Tiny tempers

by | Jun 10, 2017

Tiny tempers

by | Jun 10, 2017

When your tot’s emotions eclipse her ability to communicate, it’s only natural for things to erupt. With some know-how, says clinical psychologist and play therapist Dr Jó-Marié Bothma, you can help her figure things out – and avoid meltdowns.

It is truly exciting when toddlers start to develop their own will. It’s a period of growing independence, a sign of healthy development, and (often frustatingly for all concerned) a very challenging time for parents. Temper tantrums and outbursts of anger are all too common in toddlerhood – and they can all be put down to the wondrous process of growing up.

What’s going on?
In 1950, developmental psychologist Erik Erikson identified a total of eight psychosocial stages through which humans develop. The second psychosocial stage, which starts at around 18 months and ends at around three years, explains a toddler’s mindset perfectly. During this phase, toddlers are becoming aware that they are separate individuals from their parents and the other important people in their world. This means that they are eager to assert themselves and communicate their likes and dislikes. At the same time, they still have limited self-control and are just beginning to learn important skills like waiting, turn-taking, sharing, understanding their own emotions and building a vocabulary.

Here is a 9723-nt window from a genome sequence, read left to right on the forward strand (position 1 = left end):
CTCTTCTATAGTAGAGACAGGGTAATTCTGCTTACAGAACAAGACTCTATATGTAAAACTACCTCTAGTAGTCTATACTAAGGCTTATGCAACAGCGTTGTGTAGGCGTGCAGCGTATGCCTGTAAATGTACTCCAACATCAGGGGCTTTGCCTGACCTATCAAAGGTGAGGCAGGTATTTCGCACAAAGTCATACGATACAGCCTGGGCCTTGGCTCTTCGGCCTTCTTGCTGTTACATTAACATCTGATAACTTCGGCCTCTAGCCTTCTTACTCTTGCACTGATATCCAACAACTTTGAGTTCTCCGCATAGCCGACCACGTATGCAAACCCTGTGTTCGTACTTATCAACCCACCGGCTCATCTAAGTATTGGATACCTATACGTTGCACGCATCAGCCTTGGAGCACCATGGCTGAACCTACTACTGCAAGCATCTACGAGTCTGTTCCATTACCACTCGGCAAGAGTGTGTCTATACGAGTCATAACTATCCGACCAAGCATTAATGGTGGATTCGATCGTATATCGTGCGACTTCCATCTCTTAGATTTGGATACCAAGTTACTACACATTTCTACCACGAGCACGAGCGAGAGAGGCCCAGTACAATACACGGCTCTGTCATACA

Triggers for toddler anger
Most toddlers are only just beginning to use words to communicate, so they rely heavily on their actions to “tell” us what they are thinking and feeling. If  we understand their needs, they often feel satisfied in believing that their environment can fulfil their needs and that they have asserted their own will. It is not always that easy to understand toddlers, so when your little one becomes angry, frustrated, tired or overwhelmed, she may use actions such as hitting, pushing, slapping, grabbing, kicking or biting to tell you: “I’m mad!”, “Get away!”, “I need a break,” or “I want what you have!” It is really hard for little children to deal with their emotions in any other way.